With reference to
The programmable power source 104 may comprise any conventional power source capable of driving the LEDs of the LED array 102 (e.g., any power source capable of providing one or more driving voltages and/or currents with a desired amplitude, frequency, duration and/or duty cycle to the LEDs). In one embodiment of the invention, the programmable power source 104 comprises a model No. MS210 four-channel mixer and a model no. PS24 twenty-four volt power supply available from Advanced Illumination of Rochester, Vt., although any other programmable power source may be similarly employed. A non-programmable power source also may be employed.
The user device 106 may comprise, for example, a desktop computer, a laptop computer, a microcontroller, a personal digital assistant (PDA), a keyboard or other interface to the programmable power source 104 or the like. In at least one embodiment of the invention, the user device 106 is adapted to interface with and control the programmable power source 104 (e.g., by allowing a user to specify the amplitude, frequency, duty cycle and/or duration of one or more power signals applied to the LED array 102 by the power source 104). The user device 106 also may be employed to control one or more of the position adjustment mechanism 108, the camera 110 and/or the targeting mechanism 112. In the embodiment shown in
The position adjustment mechanism 108 may comprise any mechanism capable of repeatably positioning the LED array 102 relative to a target such as the target tissue 114. In the embodiment of the light therapy device 100 described below with reference to
The camera 110 may comprise any conventional imaging system for viewing a target area such as the target tissue 114. For example, the camera 110 may comprise a digital or analog (film) camera, a charge-coupled device, a digital or analog video system or the like. In at least one embodiment of the invention, the camera 110 comprises a digital camera capable of capturing images of a target area for storage and/or manipulation by the user device 106 (e.g., in a TIF, JPEG or other known format).
The targeting mechanism 112 may comprise any mechanism that allows light beams emitted from the LED array 102 to be repeatably positioned on a target area such as the target tissue 114. In the embodiment of
The position adjustment mechanism 108, the camera 110 and/or the targeting mechanism 112 may operate independently, or in cooperation, so as to form an overall target positioning system that may or may not be in communication with the user device 106. Those skilled in the art will understand that devices in communication with each other need only be “capable of” communicating with each other and need not be continually transmitting data to or receiving data from each other. On the contrary, such devices need only transmit data to or receive data from each other as necessary, and may actually refrain from exchanging data most the time. Further, devices may be in communication even though steps may be required to establish a communication link. Such communication may be performed over any suitable channel or combination of channels including for example, wireless, hardwired, optical or other channel types.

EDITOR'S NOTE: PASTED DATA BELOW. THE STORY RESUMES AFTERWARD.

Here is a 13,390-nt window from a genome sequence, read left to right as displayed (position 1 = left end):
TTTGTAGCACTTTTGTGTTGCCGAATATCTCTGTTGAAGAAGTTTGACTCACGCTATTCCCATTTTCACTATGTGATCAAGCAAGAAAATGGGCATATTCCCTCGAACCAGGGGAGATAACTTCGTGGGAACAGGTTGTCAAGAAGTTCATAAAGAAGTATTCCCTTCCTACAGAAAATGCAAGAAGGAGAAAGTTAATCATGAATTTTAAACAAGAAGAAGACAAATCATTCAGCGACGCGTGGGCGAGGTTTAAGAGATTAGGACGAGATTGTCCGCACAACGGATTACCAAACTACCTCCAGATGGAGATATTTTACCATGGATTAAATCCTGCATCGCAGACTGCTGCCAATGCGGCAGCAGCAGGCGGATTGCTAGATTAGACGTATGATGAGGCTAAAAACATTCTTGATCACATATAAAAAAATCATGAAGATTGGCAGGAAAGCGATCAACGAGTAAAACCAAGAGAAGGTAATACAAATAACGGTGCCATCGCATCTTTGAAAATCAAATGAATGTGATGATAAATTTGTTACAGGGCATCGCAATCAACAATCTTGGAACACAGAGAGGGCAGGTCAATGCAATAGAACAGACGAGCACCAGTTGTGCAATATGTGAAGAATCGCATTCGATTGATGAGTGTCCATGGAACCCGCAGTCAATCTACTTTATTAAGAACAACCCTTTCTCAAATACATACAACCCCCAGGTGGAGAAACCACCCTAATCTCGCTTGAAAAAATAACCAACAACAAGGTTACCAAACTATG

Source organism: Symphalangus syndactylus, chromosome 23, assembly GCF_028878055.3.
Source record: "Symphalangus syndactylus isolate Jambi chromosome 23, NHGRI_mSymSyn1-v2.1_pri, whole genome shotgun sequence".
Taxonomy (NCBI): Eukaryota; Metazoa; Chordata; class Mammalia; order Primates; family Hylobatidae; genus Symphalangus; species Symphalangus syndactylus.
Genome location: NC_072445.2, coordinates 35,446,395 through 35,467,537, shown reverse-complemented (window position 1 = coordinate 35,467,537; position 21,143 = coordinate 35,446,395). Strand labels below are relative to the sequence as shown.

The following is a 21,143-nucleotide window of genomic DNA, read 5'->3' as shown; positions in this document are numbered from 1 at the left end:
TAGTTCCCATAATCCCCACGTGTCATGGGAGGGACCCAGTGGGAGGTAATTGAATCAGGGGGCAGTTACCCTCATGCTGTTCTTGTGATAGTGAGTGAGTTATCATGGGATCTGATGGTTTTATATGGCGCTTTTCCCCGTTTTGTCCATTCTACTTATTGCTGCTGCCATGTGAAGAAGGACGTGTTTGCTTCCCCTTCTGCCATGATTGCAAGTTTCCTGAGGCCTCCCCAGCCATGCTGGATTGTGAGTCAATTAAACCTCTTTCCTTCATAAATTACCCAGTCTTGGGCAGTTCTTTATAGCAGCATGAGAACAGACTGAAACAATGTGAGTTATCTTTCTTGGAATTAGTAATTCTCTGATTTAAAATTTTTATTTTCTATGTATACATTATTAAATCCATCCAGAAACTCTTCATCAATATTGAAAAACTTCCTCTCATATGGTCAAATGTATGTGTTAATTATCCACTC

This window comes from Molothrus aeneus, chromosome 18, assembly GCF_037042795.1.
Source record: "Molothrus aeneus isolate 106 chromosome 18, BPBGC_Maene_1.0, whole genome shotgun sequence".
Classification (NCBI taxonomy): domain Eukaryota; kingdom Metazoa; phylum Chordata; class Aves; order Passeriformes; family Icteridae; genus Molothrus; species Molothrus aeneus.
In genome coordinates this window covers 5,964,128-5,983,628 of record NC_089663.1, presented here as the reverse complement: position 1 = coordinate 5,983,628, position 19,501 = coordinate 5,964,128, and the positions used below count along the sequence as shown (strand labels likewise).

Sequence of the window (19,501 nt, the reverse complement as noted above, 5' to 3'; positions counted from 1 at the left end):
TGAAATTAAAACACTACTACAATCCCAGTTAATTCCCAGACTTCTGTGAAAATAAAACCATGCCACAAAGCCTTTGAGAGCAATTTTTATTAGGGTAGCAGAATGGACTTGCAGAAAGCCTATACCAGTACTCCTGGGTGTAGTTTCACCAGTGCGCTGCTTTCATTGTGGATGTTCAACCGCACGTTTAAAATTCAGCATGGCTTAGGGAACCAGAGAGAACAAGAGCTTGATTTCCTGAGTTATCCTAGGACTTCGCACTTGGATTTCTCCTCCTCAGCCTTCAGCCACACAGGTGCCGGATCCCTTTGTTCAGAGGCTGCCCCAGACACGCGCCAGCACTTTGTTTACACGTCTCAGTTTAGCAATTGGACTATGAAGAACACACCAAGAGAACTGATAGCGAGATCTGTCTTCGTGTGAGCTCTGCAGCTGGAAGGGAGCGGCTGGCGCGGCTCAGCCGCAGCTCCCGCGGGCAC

Although not shown in
With reference to
In step 203, a wavelength and dosage of light therapy is selected. This may be performed, for example, via the user device 106 and/or the programmable power source 104. Assuming the LED array 102 is capable of producing multiple wavelengths via a plurality of LED sub-arrays (e.g., each sub-array generating a different wavelength), the programmable power source 104 may be configured to independently drive each sub-array of LEDs. In the embodiment of the invention described below with reference to
Employing either the user device 106 or the programmable power source 104, a user may select a wavelength of light with which to irradiate a target area, and the dose of the light to deliver. Dose may be set via selection of amplitude, duty cycle and/or duration of the power signal or signals used to drive the LEDs which generate the selected wavelength of light. In at least one embodiment, the user device 106 may be provided with dose recipes which represent predetermined power signal amplitudes, duty cycles and/or durations for one or more light doses. Accordingly, a user need only select a desired dose without having to determine power signal amplitude, duty cycle, duration or the like.
In step 204, the hyperbaric chamber 60 is filled with a gas (e.g., oxygen, nitric oxide, carbon dioxide, air, inert gas, combinations thereof, etc.) so as to establish a desired pressure within the hyperbaric chamber 60. (Note that step 204 may be performed before steps 202 or 203). Chamber pressure may be set, for example, via the user device 106 or another control mechanism (not shown). In at least one embodiment, nitrogen or another inert gas is flowed over the LED array 102 (or the LED array 102 is maintained in an inert environment) to reduce the risk of ignition within the chamber 60.